Some of the city’s most recent sketches for 600/700 North.

A new effort at traffic calming and “neighborhood byways

The city’s Transportation Division is about to roll out a trial of its second-generation traffic calming program, called Livable Streets.

Capitol Hill, despite its many charming residential streets, sees a large amount of industrial and commuter traffic. Responding to an initiative from the neighborhood council, the city committed nearly $600,000 in funding for what appears to be a new era for traffic calming in the capital city. 

As the Transportation Division claims in their CIP proposal, “The project uses a neighborhood  scale approach to traffic calming which is preferable to street by street because it avoids pitting residents against each other.” 

Other pro-walking and biking funds were committed to several “neighborhood byway” projects, totaling $1.045 million. 

Designed to minimize through-traffic of cars and create a comfortable space for walkers and bikers, say hello to Neighborhood Byways. 800 East near Downtown and Kensington Avenue through the Ballpark and Liberty Wells neighborhoods will see traffic calming and other safety improvements. 

Historic preservation

The Fisher Mansion, marooned by the construction of I-80 at 200 S and the Jordan River, is going to get $7.5 million for restoration in the Mayor’s proposed bond. Targeted by the city since the Ralph Becker Administration, the city has raised funds only to restore its coach house.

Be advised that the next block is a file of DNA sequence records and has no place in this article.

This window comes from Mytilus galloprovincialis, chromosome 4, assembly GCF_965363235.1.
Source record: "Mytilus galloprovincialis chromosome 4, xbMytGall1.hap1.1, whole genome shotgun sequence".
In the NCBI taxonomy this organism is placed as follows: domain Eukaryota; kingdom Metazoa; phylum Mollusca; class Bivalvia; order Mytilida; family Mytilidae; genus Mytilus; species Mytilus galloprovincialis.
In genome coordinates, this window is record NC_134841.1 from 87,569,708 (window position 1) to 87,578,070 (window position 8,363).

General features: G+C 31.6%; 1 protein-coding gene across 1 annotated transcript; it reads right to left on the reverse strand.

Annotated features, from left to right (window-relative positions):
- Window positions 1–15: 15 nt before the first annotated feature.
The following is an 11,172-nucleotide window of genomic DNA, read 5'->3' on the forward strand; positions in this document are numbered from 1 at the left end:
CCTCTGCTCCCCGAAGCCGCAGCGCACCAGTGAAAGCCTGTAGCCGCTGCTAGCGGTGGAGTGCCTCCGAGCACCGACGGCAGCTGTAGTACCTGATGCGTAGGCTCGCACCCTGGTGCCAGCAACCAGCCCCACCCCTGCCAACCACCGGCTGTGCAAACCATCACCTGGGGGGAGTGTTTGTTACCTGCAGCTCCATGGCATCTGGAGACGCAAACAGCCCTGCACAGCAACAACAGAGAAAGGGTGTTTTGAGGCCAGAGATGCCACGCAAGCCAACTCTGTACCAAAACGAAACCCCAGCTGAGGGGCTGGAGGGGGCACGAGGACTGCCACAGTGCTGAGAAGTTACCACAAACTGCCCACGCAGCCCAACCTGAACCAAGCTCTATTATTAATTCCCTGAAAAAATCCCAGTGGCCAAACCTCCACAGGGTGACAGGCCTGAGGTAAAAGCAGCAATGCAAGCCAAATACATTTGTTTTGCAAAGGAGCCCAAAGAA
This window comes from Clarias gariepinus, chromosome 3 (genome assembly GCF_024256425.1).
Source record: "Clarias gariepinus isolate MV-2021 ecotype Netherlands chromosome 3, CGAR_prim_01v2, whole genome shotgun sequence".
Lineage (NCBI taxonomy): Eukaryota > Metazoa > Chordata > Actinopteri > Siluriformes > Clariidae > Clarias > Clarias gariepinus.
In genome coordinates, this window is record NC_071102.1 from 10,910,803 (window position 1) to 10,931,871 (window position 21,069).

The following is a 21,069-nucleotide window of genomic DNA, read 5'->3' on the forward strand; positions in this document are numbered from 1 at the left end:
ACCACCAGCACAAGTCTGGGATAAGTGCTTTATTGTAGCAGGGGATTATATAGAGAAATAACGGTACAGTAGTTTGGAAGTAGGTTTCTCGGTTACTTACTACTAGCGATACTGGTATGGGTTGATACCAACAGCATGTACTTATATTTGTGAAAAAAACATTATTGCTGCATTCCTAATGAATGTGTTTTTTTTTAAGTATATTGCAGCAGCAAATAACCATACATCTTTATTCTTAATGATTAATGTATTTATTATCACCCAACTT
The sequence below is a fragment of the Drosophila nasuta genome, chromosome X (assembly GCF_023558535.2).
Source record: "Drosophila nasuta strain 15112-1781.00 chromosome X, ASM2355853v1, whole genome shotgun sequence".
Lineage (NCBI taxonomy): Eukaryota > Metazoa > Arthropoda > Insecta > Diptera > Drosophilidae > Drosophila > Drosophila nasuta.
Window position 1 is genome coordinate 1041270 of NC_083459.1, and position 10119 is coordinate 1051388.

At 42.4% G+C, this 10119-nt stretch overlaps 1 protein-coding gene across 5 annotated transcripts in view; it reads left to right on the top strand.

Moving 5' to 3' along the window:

The Mendenhall Administration expresses hopes in budget documents that revenue flow from commercial rents at the Fisher Mansion will help city budgets. The Jordan River and Trail run along the mansion’s western edge.

The A. Fisher Brewery was once one of the Intermountain West’s biggest sellers of lager, and a rebirth – and expansion – of the brand is happening in the Granary District.

In addition, the city’s historic building at Warm Springs Park, formerly known as Wasatch Plunge, a developed indoor hot springs, will get an urgent $3 million in the Mayor’s bond for structural stabilization.

Editor’s note: This post has been updated.

Interested in seeing where developers are proposing and building new apartments in Salt Lake, or just want to support a local source of news on what’s happening in your neighborhood? Learn more about becoming a member.

About Luke Garrott 134 Articles
Luke Garrott, PhD, has published in The Salt Lake Tribune and the Deseret News, and written features for the Salt Lake City Weekly City Guide and The West View. A former two-term councilman in Salt Lake City's District 4, he lives in Downtown Salt Lake City and grew up in the Chicago area.